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U.S. Sets New Records for Travel Abroad in 2004

August 8, 2005

U.S. Sets New Records for Travel Abroad in 2004
August 8, 2005 – According to the Office of Travel and Tourism Industries, outbound travel grew by 10 percent in 2004 in the United States compared to that of 2003. This is the largest number of U.S. outbound travelers ever to go abroad and the first double-digit growth in U.S. outbound travel since 1995. It also is the first growth in outbound travel since 2000. In 2004, 61.8 million U.S. travelers went abroad, surpassing the 2000 record of 61.3 million.

Spending by U.S. travelers going abroad also set a new record in 2004 at $89.3 billion, up 14 percent compared to 2003. The top five countries for U.S. spending were Mexico, the United Kingdom, Canada, France, and Italy.

Mexico was the top international destination for U.S. travelers in 2004 with 19.4 million travelers, up 10 percent compared to 2003. Canada continues to be the number two destination and increased six percent from 2003.

Last year, U.S. travel to overseas markets increased by almost 12 percent compared to 2003. A record 27.4 million travelers visited overseas countries last year. The top five overseas markets visited by U.S. travelers in 2004 were the United Kingdom, France, Italy, China (combined total for the PRC and Hong Kong), and Germany. Destinations that experienced the highest growth in visitation in 2004 were China, up 72 percent, the Philippines, up 63 percent, India, up 51 percent, Greece, up 49 percent, Colombia, up 38 percent and Ireland, up 31 percent.

The U.S. Department of Commerce also released a profile of the U.S. travelers who visited overseas destinations (excluding Canada and Mexico). The profile provides key information on the travel patterns, traveler characteristics and spending by U.S. travelers going abroad.

The top cities of origin for U.S. travel to overseas destinations in 2004 were: New York City; Nassau, NY; Chicago, IL; Los Angeles, CA; Washington, DC; and Miami, FL.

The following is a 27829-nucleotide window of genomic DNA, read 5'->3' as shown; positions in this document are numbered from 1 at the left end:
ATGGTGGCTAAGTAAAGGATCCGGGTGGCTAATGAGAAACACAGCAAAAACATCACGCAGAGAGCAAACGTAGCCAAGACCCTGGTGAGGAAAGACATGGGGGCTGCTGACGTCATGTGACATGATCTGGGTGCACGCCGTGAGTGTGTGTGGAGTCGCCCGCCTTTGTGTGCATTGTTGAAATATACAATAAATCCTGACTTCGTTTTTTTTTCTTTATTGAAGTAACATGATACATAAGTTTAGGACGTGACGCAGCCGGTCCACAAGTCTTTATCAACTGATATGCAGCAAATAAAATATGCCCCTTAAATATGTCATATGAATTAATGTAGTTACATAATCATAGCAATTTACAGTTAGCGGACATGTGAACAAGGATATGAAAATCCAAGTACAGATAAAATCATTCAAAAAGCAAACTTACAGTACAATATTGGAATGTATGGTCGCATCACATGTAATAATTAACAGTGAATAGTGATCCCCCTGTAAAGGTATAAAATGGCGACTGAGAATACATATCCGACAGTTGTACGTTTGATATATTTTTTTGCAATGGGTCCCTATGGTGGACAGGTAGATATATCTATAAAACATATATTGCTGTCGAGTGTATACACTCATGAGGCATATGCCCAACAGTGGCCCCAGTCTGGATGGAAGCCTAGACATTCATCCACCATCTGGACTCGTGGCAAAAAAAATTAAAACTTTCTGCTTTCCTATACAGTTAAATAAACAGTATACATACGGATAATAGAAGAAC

• The top ports of departures for U.S. citizens were New York (JFK), Miami, Los Angeles, Chicago, and Newark.


  • Advance trip decision time increased from an average of 80 to 86 days and airline reservation times moved up from 49 to 55 days.


  • The Internet continues to grow in importance as a source of information and for booking international airline reservations, although it still rates second to travel agents.


  • Pre-paid packages registered a slight decline from 13 percent to 12 percent of overseas travelers in 2004.


  • The main purpose of the overseas trip was leisure/recreation/holiday for 38 percent of the travelers, down slightly from 39 percent. Visiting friends and relatives was the second highest main purpose of trip at 33 percent. Business travel comprised 22 percent of outbound travel.


  • The average length of trip increased from 15.9 nights spent outside the USA to 16.2 nights in 2004.


  • Eleven percent of travelers were on their first international trip, up from nine percent, and the average number of trips taken by U.S. travelers going overseas in the last 12 months was 2.8. In 2003, it was 2.9.


  • Top activities for U.S. travelers included: dining in restaurants, shopping, visiting historical places, visiting small towns and villages, and sightseeing in cities.


  • Average international airfare was $1,405, up 5 percent from $1,335, and the average trip expenditure per visitor outside the U.S. was $1,317, up nine percent from $1,206 in 2003.


  • More males traveled abroad than females. The average ages of males and females were 46 and 43 years old, respectively.


  • Average household income was $110,100, down two percent from $112,100 in 2003. For more information, visit
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